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K9 Buddy Curriculum: Playing with Your K9 Buddy

Let’s Have Some Fun!
One of the things that can help your dog stay healthy and bond with you is to provide enjoyable and stimulating activity everyday. A play session should last long enough for your dog to feel a true release of any pent-up energy – 10 to15 minutes is a ballpark estimate. Although most dogs’ need for additional energy release declines as they mature into senior years, all dogs need and benefit from “fun time.”

Just as humans have individual ideas about what they consider “fun” (think roller coasters or going fishing), so do dogs vary in their preferences about desirable activities. One dog might love a rowdy game of “tug” while another dog would much prefer quieter interactions with its partner.

Here are a Few Common Play Options

  • Free running in a safe, enclosed space
  • Tug (see below)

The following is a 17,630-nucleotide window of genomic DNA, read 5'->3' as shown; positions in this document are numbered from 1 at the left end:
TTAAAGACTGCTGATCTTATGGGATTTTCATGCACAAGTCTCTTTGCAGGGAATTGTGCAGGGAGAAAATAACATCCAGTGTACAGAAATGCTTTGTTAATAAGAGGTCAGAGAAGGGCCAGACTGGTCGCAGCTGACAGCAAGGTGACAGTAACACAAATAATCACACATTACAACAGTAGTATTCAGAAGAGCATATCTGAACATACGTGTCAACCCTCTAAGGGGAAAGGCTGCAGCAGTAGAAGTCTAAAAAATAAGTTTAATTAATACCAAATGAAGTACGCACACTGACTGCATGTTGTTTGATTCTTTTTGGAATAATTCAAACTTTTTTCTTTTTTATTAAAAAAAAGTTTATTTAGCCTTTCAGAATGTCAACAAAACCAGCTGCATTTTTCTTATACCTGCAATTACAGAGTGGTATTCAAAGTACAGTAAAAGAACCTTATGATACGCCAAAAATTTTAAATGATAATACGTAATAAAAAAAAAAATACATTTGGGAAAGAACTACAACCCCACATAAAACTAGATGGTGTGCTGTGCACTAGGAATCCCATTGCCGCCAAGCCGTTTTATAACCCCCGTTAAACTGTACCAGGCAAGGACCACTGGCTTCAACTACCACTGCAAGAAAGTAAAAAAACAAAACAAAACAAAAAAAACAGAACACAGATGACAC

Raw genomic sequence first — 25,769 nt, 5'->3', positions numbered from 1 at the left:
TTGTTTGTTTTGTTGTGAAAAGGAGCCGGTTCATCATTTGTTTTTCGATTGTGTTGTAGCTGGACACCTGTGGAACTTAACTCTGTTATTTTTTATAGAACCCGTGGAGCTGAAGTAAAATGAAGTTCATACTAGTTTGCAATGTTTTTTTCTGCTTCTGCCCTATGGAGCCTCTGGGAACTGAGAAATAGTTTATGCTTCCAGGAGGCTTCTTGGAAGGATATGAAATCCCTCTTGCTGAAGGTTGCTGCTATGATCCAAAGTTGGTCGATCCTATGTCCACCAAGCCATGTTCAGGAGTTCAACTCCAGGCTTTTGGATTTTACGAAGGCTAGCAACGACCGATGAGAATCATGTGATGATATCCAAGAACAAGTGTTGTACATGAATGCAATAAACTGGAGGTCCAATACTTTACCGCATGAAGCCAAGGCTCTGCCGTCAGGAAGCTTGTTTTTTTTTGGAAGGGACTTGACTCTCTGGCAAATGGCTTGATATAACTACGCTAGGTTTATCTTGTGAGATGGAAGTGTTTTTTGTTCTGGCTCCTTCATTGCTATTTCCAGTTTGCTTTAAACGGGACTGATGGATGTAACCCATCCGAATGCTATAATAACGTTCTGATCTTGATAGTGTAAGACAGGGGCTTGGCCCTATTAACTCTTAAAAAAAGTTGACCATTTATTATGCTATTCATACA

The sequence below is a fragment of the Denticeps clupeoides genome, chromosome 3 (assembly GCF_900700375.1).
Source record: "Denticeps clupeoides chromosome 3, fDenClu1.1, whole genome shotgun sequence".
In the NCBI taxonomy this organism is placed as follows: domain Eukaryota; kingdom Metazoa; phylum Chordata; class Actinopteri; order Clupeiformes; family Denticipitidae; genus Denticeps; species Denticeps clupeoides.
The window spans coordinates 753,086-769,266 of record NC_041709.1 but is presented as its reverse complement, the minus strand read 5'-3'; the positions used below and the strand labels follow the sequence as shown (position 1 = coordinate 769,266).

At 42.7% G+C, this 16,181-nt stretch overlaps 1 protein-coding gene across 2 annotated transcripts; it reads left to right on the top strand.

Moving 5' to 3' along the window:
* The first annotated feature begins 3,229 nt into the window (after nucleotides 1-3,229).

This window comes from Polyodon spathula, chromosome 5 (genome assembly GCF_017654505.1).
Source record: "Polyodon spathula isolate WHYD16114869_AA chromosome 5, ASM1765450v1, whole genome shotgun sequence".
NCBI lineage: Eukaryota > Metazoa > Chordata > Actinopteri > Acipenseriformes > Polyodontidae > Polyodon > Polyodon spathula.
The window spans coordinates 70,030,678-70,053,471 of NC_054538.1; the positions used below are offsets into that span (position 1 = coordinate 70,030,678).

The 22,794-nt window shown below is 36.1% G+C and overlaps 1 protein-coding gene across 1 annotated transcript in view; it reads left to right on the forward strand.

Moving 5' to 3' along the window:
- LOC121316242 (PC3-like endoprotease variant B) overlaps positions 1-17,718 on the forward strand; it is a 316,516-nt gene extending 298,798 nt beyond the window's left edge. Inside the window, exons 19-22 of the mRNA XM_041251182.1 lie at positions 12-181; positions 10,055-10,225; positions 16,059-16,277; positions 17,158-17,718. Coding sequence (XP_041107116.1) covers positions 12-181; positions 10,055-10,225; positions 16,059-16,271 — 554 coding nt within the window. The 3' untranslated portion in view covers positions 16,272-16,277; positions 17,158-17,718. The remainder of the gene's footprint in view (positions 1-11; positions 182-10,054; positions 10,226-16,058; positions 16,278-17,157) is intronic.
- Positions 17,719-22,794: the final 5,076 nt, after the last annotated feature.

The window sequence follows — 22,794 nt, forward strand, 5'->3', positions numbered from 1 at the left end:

• Fetch (toss a Kong™ with an underhand throw down a carpeted hallway)
  • Hide and seek games (see below)

Tug is an energetic, interactive game for you to play with your dog. Using an appropriate tug toy, you and your dog can pull back and forth as each player attempts to wrench the object free.

Many dogs will vocalize with grunts, growls, or possibly barks while they are playing with you. This vocalization is normal, though if it makes you uncomfortable you may want to pursue a different type of play. Taking breaks and asking your dog to “Sit” will help keep them calmer.

Take turns with your dog; be sure that you each have the chance to win. When playing an exciting game with your dog, always retain the ability to stop the play with a “that’s enough” verbal cue, which tells the dog that play is over, and they should release the toy. Stop pulling on the toy; yet keep a solid hold of it. If your dog does not release the toy, try offering them a kibble in exchange for doing so.